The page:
Last month I went to a writing workshop with the writer Terry Tempest Williams. Since writing is the art I feel most passionate about, and since I admire her work greatly, I soaked in everything she said. I took copious notes and I am still, three weeks later, thinking about her writing advice. Using it. But the thing that continues coming back to me is the thing I wrote largest (in big block letters so I wouldn't forget) in my notes:
Only I can tell my stories. Only I have my voice.
And seriously: when the universe tells me something more than once, I tend to listen.
"Voice" in writing can mean several things. The most immediate one is the way your writing sounds—your style, in other words. And while embracing (and developing) that journaling voice is important, it’s not the voice I mean.
"Voice" also means what you have to say. Both what your life has taught you and how combine in this voice. Since no one else but you has had the experiences that have formed who you are, no one else has the same voice as you.
No one but you can tell your stories.
In one of my earliest scrapbooking layouts (made, in, oh, about 1997, go ahead and imagine the gingham patterned paper and the photos cut into hearts and stars), I wrote a bit of journaling from my baby daughter’s perspective. "Mommy fed me" and "I played with toys" and "I love being alive" and other such statements filled up the space. Even before I stuck it down, I hated that journaling. Some people can pull that off, but not me. It didn’t feel authentic to either my style or to her. How could I know what she thought?
I can’t. I only know for certain what I think.
Sometimes with scrapbook journaling it’s easy to lose our individual voice. After all, quite often we’re writing about things that happened to someone else—babies or teenagers or spouses or parents. (This is why I think more of us need to make layouts about ourselves, but that’s an entirely different post!) Unless we had the journaling responsibility over to the subject (something I’m also a fan of!) or only write about what happened, the only stories we really can tell are filtered through our own perspectives.
And whether you’re writing about your own experiences or someone else’s, only you can tell your story in your way. Here are three different ways to write about someone else while still including your (significant!) story:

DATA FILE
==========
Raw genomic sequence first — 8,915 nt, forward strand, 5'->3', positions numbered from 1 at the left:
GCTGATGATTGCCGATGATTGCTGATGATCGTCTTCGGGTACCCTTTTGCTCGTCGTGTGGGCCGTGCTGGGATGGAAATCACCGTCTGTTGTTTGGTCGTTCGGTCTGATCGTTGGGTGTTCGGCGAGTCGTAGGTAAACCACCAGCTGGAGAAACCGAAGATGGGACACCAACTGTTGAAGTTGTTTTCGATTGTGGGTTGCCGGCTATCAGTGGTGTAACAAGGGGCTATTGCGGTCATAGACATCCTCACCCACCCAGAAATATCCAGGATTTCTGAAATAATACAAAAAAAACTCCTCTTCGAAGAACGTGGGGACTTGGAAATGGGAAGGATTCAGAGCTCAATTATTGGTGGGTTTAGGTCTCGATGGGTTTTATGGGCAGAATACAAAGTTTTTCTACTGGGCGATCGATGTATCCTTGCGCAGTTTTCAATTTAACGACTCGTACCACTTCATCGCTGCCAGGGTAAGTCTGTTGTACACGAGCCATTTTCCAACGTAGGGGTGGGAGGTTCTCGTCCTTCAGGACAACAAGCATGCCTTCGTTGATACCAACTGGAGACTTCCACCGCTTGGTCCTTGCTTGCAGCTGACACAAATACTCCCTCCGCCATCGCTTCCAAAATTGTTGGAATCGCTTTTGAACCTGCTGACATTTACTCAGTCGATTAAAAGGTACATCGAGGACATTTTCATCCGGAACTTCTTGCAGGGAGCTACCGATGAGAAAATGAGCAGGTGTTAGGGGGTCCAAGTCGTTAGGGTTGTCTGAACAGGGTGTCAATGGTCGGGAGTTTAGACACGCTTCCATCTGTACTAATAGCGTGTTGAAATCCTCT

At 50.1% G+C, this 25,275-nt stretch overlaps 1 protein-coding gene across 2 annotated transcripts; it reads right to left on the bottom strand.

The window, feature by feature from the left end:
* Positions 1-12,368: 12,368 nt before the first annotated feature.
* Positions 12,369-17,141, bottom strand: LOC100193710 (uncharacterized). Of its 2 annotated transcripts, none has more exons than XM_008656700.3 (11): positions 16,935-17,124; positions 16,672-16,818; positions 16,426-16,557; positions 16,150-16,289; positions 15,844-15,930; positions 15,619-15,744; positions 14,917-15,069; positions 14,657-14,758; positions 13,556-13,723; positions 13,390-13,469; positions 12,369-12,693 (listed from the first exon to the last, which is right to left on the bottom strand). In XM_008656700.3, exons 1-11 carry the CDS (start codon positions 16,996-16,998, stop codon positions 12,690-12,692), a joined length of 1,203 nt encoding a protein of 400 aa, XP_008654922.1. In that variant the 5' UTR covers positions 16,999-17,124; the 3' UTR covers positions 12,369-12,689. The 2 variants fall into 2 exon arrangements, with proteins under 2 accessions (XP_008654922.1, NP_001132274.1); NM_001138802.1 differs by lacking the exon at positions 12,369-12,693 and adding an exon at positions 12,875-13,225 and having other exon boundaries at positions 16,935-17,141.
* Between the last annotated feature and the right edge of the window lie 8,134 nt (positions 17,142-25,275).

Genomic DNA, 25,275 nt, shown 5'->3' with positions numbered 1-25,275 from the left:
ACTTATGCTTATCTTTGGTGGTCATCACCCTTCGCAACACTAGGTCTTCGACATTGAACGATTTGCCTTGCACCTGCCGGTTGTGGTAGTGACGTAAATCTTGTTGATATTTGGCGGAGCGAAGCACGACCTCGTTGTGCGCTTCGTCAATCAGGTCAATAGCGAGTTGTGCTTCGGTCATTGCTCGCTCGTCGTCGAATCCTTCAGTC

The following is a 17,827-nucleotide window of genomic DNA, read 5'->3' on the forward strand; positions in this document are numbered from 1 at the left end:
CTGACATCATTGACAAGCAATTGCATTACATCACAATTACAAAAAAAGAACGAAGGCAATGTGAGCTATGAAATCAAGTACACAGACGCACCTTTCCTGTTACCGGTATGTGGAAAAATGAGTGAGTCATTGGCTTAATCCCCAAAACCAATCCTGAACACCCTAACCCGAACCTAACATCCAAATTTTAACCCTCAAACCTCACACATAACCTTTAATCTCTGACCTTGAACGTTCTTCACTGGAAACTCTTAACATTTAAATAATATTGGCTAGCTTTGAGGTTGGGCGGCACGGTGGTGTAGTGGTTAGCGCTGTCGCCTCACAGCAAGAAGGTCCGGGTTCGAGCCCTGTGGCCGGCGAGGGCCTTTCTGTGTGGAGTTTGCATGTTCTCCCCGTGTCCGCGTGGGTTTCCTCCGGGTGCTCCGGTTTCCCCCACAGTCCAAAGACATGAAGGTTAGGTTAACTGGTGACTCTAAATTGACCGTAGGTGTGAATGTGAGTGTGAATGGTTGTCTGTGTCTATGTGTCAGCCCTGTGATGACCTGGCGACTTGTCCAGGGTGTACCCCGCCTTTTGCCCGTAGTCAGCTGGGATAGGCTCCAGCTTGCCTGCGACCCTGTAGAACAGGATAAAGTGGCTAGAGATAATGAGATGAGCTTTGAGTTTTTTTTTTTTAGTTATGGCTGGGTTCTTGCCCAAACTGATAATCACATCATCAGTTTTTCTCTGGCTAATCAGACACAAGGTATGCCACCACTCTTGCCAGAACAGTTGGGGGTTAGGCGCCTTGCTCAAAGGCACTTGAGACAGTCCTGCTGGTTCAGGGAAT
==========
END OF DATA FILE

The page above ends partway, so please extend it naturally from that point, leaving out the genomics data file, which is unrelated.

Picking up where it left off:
When you look at the photos you’re scrapping, what do you notice that no one else might? Or when you took the pictures—when you were involved in the experience itself—what did you think, feel, remember, understand, or feel strongly about? That is a perspective no one but you can write from.
In this layout:
the impetus for the journaling is the look of adoration on my youngest child’s face. When I saw it on the print I immediately thought of how often I see this look on his face when he is with his older brother—but how the age difference between them means that his brother doesn’t see it. My perspective on their relationship is necessarily different than their perspective; writing it down helped me get on paper what it might take Nathan (the older brother) a while to figure out.
Behind the Scenes
What happened before the experience in the photos? How did you organize or plan it, or was it totally spur-of-the-moment? What was the impetus?
Here, I journaled about how a comment in January inspired a picnic in March:
This is also a story only I can tell because I’m the only one who remembered Kaleb’s cute longing-for-spring comment. (I made sure I remembered by writing it down!)
Memory as Inspiration
Is there a memory of yours that your photos take you back to? Write it down! I’ve found that many of my own childhood memories come streaming back when I watch my kids just being kids. Sometimes they like hearing those stories—sometimes they’d rather stay in the moment of their own experience. Weaving your old memory into the experience in the photo is a way of telling your story without interrupting.
On the day I took these photos, we were swimming at my sister’s pool, and for a few minutes I was overwhelmed with memories about her husband, who was killed a decade ago. But as I witnessed my boys run, splash, shriek, and play in the water, I thought about just how happy those sights and sounds would’ve made my brother-in-law, and I decided to be happy myself as a way of honoring that. I tried to capture that same idea in the journaling.
How do you convey your perspective in your journaling?